Swiss researchers recently printed the smallest color picture in the world. The picture, printed using quantum dots, is the size of a cross section of a single strand of hair or a single pixel on a smartphone display -- 0.0092 square millimeters. Photo by ETH Zurich
ZURICH, Switzerland, Dec. 16 (UPI) -- Scientists in Switzerland are making art for atoms -- art perfectly proportioned for a face mite museum.
Using newly invented 3D NanoDrip printing technology, researchers at ETH Zurich recently printed the world's smallest color picture.
The picture, which features clown fishes swimming by sea anemones, is the size of a cross section of a single strand of hair or a single pixel on a smartphone display -- 0.0092 square millimeters.
The image is too small to see with the naked eye; to take it in, a special microscope is necessary.
The printing technology doesn't use traditional ink, but quantum dots. Quantum dots, or QDs, are semiconducting nanoparticles that emit a distinct color of light. They can be manipulated to emit different frequencies, thus changing their color.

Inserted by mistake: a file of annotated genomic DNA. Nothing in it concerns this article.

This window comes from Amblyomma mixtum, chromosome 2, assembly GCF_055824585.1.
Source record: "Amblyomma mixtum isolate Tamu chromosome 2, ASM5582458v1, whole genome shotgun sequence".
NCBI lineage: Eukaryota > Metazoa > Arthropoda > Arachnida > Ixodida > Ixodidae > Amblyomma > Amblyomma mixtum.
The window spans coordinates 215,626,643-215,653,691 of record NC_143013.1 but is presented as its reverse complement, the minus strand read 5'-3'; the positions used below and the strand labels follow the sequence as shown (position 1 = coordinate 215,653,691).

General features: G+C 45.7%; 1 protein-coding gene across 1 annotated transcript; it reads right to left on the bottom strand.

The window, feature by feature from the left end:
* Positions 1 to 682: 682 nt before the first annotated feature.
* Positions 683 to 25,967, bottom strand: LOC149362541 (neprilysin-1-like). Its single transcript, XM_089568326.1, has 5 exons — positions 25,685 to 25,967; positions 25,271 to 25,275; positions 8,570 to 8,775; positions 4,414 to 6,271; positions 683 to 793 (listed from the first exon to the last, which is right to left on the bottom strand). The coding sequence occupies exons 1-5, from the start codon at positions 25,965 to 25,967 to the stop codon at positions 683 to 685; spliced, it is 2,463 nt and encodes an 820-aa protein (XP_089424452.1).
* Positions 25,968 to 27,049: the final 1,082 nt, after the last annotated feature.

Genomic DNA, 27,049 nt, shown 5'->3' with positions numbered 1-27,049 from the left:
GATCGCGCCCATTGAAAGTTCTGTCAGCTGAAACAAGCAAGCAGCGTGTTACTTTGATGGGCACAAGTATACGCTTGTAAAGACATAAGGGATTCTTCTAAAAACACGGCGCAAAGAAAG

The printer layered red, green and blue quantum dots with perfect precision, creating an image with the resolution of 25,000 dots per inch, or DPI. The best laser printers are capable of upwards of 2,400 DPI.
The picture itself scored a Guinness World Record, but the real achievement, researchers say, is the new technology -- specifically the ability to control the placement of each QD with sub-nanometer precision.
Such incredible accuracy is sure to create new opportunities for the use of nanostructured materials in electronics, optics and biotechnologies.